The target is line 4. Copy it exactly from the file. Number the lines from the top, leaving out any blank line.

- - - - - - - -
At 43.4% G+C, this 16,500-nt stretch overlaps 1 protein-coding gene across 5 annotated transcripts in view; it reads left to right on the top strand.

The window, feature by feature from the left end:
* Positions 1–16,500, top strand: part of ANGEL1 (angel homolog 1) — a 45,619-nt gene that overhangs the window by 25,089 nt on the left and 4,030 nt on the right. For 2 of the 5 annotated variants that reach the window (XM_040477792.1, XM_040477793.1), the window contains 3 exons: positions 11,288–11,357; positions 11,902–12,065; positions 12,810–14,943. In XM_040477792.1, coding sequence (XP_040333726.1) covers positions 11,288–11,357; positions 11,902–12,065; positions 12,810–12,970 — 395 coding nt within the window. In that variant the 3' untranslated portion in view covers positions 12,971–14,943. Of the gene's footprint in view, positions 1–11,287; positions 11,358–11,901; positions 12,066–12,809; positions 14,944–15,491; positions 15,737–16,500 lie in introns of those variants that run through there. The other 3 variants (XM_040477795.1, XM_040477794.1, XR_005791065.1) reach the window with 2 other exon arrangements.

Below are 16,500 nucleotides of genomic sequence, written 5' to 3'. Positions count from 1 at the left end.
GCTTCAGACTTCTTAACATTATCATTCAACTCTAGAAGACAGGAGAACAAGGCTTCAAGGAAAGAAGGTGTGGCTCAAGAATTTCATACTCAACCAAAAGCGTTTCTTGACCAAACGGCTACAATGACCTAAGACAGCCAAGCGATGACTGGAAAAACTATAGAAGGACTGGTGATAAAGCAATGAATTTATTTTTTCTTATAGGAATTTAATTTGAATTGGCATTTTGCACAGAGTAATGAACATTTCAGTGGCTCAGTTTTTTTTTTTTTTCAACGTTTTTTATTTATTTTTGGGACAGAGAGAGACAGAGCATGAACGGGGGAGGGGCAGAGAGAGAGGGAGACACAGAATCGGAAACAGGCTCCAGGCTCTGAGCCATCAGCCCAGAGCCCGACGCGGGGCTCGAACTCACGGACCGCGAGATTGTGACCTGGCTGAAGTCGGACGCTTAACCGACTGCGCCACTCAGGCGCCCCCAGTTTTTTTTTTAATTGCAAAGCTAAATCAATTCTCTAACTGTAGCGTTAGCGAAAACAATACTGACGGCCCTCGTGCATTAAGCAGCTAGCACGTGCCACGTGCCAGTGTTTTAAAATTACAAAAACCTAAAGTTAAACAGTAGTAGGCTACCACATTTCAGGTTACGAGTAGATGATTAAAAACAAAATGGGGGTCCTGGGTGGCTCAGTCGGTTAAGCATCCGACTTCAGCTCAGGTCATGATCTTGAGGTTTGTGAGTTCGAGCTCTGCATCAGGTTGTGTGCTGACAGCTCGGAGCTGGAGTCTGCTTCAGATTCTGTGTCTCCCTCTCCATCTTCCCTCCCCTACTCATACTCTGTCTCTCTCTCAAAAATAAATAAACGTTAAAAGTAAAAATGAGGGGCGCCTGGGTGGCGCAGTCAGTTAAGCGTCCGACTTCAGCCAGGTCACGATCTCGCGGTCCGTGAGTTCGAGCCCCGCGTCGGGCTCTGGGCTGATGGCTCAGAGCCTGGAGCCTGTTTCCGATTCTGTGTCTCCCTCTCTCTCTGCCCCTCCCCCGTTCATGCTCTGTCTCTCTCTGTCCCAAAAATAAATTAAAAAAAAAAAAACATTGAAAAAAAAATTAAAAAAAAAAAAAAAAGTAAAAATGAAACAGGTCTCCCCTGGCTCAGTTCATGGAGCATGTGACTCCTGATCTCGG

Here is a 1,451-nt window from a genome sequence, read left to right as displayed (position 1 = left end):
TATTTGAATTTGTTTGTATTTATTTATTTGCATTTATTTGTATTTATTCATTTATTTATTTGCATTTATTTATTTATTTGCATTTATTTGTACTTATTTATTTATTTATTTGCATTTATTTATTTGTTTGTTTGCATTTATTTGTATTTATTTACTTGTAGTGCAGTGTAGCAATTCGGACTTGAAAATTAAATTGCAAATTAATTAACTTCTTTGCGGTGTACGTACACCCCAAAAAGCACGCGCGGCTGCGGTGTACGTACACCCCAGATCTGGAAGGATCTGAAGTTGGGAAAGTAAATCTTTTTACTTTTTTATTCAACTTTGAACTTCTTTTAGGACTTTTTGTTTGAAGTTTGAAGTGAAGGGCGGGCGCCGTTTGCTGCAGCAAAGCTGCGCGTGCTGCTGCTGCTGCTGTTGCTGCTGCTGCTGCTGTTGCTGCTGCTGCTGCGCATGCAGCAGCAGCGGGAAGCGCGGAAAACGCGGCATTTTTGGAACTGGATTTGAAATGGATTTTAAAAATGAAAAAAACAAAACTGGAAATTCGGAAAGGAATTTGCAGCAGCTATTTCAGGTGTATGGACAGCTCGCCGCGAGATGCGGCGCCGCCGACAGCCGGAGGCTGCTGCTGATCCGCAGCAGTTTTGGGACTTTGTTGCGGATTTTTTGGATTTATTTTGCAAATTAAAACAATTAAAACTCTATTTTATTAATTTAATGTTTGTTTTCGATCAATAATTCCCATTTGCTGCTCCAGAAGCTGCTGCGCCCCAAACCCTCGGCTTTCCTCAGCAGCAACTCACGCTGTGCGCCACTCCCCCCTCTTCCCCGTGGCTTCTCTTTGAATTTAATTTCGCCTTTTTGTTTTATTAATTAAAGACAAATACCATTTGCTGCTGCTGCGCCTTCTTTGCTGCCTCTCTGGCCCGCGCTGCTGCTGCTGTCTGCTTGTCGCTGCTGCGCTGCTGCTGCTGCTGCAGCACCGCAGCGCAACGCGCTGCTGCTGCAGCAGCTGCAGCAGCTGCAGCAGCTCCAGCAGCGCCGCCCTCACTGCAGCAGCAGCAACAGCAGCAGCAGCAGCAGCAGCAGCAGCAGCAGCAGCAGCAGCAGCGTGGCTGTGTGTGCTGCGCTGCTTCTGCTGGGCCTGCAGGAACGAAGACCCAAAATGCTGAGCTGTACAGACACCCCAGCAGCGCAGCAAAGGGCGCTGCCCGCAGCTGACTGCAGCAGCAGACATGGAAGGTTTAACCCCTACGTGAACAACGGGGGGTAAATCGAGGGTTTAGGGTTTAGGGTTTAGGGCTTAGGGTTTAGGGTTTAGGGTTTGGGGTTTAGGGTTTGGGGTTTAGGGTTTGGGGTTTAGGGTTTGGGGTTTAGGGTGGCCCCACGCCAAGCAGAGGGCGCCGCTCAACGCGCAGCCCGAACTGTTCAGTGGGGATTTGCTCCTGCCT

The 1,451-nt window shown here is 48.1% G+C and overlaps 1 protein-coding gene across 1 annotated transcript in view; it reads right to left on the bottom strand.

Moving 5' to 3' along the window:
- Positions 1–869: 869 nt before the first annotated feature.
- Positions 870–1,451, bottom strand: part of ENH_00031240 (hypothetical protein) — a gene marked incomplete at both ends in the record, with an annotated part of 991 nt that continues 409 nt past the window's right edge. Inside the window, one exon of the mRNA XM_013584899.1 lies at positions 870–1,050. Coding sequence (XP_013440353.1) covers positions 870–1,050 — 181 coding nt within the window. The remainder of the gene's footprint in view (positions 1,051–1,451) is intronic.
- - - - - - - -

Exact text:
Below are 16,500 nucleotides of genomic sequence, written 5' to 3'. Positions count from 1 at the left end.